Payson residents are mobilizing to help victims of Hurricane Katrina, which devastated the Gulf Coast states of Louisiana, Mississippi, and Alabama earlier this week.
Devin and Laurel Wala, owners of Manzanita Adventure Sports, want to do something in which their children, Ryland, 9, and Lindsey, 6, can participate.
"We think it's good to get the kids active and involved in helping the hurricane victims," Devin said. "We see this as an opportunity for neighbors to help neighbors and a way to get our kids -- and other kids as well -- involved."
The Walas are sponsoring a weekend-long fund-raiser at their business to help hurricane victims. A bake sale and lemonade stand tops the list of activities.
"They've been seeing the devastation on TV and wanted to do something," Laurel said. "This is a way they can help -- whether it's baking cookies at home or helping to sell them at the bake sale. This is something children can do."
Devin added that people can donate baked goods or volunteer to help staff the bake sale stand.
"The idea is to get local people -- especially children -- involved in the relief effort," he said.
The bake sale will take place at Manzanita Adventure Sports, 307 S. Beeline Highway, from 3:30 p.m. to 7 p.m. today, 10 a.m. to 7 p.m. Saturday, 11 a.m. to 4 p.m. Sunday, and 11 a.m. to 7 p.m. Monday.
In addition to the bake sale, Manzanita Adventure Sports is raffling a Giant Cypress full suspension hybrid adult bicycle, valued at $500. Tickets are $5 each and are available at local restaurants, including Beeline Cafe, Country Kitchen, Macky's Grill, Nana's, Pizza Factory, Roadrunner Espresso and Wayne's Donuts.
The Walas said that 100 percent of the proceeds from the raffle and the bake sale will go directly to the Katrina relief effort, as well as 25 percent of their store's net proceeds earned over Labor Day weekend.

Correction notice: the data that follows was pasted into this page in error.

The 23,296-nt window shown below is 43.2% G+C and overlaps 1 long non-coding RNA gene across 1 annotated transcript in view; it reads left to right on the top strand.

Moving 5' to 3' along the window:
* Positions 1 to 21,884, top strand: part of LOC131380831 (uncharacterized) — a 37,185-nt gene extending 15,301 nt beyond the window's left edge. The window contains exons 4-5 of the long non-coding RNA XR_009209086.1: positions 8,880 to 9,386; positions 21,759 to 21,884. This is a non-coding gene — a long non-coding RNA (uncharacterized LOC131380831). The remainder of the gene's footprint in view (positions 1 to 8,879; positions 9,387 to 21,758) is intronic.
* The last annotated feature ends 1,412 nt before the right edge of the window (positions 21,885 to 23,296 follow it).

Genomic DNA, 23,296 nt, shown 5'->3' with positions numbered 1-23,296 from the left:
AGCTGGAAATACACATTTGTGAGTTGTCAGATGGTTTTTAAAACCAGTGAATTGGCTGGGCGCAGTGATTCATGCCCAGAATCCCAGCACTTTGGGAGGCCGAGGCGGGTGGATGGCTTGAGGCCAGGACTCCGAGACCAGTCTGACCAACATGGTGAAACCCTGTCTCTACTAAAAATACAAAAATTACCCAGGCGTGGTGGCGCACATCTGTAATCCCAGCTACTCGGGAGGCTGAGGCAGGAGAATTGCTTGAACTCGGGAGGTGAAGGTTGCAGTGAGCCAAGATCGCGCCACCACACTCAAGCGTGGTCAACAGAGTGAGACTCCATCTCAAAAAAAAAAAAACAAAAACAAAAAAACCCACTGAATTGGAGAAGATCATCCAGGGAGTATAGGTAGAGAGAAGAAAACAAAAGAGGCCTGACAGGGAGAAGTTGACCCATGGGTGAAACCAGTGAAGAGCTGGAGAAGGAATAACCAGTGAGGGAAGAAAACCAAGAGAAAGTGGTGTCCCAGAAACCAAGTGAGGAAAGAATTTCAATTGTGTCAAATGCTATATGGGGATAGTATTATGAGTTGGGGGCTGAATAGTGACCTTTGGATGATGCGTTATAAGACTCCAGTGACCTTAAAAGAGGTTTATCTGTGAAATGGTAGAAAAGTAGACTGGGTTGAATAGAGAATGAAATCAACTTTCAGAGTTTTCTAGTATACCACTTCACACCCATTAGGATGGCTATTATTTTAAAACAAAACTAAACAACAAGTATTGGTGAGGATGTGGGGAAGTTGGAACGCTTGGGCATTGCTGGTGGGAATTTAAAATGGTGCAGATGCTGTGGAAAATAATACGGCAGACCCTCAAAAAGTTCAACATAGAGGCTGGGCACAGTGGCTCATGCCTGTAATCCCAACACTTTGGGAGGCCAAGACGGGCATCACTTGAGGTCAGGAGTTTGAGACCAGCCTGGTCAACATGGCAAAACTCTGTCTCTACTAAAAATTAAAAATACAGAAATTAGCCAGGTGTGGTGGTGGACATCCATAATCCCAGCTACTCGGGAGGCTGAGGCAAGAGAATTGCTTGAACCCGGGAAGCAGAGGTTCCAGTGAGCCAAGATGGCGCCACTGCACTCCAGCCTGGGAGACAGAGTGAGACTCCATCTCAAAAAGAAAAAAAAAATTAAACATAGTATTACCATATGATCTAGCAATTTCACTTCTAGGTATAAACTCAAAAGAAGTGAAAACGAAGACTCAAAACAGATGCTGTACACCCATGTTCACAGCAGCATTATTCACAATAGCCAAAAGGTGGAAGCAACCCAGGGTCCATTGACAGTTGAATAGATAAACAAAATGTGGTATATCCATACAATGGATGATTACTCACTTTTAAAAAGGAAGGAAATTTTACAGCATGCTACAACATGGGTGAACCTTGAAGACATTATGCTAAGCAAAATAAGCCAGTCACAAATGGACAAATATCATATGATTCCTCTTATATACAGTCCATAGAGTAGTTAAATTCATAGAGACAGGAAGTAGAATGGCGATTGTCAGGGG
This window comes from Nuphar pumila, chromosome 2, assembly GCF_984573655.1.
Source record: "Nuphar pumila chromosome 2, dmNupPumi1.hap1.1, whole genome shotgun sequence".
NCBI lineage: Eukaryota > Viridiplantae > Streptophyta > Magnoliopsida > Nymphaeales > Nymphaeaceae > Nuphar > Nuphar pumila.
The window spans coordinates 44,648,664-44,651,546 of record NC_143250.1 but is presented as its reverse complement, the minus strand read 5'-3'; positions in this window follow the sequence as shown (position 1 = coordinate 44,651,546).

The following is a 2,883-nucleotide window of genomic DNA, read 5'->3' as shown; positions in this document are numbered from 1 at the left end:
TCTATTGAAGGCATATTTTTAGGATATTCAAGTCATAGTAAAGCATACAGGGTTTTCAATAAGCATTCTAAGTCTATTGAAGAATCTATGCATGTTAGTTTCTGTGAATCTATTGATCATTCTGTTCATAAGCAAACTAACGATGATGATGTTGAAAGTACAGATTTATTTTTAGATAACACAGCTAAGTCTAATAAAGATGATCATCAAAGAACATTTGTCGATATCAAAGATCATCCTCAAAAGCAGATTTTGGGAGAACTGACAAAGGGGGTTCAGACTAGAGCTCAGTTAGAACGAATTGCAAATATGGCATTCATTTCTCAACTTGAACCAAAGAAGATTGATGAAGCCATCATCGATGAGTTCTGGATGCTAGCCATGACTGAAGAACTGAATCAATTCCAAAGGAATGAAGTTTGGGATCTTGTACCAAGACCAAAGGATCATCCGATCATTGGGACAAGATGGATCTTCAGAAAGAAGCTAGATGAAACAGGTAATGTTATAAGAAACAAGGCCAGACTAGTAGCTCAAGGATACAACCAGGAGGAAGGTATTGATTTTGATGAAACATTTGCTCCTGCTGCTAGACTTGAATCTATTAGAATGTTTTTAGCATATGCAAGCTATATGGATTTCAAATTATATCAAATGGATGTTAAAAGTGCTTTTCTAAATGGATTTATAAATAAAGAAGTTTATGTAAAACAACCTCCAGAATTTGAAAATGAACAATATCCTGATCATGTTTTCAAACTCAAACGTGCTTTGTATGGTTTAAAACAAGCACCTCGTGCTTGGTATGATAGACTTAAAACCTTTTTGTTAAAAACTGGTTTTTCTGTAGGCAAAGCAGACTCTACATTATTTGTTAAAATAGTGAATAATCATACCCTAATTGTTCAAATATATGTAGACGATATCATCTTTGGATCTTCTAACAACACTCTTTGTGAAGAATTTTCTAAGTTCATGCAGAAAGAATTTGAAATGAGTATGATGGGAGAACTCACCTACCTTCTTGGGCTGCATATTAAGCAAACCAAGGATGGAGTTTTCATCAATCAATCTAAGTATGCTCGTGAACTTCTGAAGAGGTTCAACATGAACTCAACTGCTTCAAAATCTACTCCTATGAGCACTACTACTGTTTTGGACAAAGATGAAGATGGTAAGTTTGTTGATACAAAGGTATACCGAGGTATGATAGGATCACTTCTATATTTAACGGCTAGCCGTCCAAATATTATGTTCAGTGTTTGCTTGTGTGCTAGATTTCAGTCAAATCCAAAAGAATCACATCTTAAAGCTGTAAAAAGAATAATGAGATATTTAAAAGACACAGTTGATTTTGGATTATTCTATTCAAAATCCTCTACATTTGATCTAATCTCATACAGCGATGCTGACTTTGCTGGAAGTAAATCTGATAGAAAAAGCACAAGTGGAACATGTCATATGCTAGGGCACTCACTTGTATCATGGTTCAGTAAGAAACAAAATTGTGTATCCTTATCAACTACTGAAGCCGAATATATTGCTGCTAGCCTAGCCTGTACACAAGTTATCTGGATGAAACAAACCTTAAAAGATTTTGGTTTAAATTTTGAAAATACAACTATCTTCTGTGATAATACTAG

Manzanita Adventure Sports teamed up with the local American Red Cross and will serve as a Red Cross collection center over the weekend.
Lew Levenson, government liaison for the Rim Country branch of the American Red Cross, said not everyone can contribute cash, but everyone can contribute something.
"There will be collecting spots where people can bring donations," he said, although delivering donations to the devastated areas could be a challenge because of the extensive damage Katrina caused to the transportation infrastructure.
"We will take anything they want to give, including time," Levenson said. "We will see that all donations get to the people who are in need."
Levenson said the Grand Canyon Chapter has sent 28 volunteers -- including a woman from Pine -- and one staff member to assist in the disaster area. Levenson said Red Cross policy prohibits identifying the volunteer from Pine by name. At press time, the Red Cross had 230 shelters open, housing about 40,000 people.
"Right now, the Red Cross has already committed more resources to this relief effort than (it has) ever committed in the organization's entire history," Levenson said. "And this is only the beginning. The only equivalence in history to this disaster is Hiroshima and people are still dealing with that."
Editor's note: For a list of other relief efforts, see the editorial in this issue.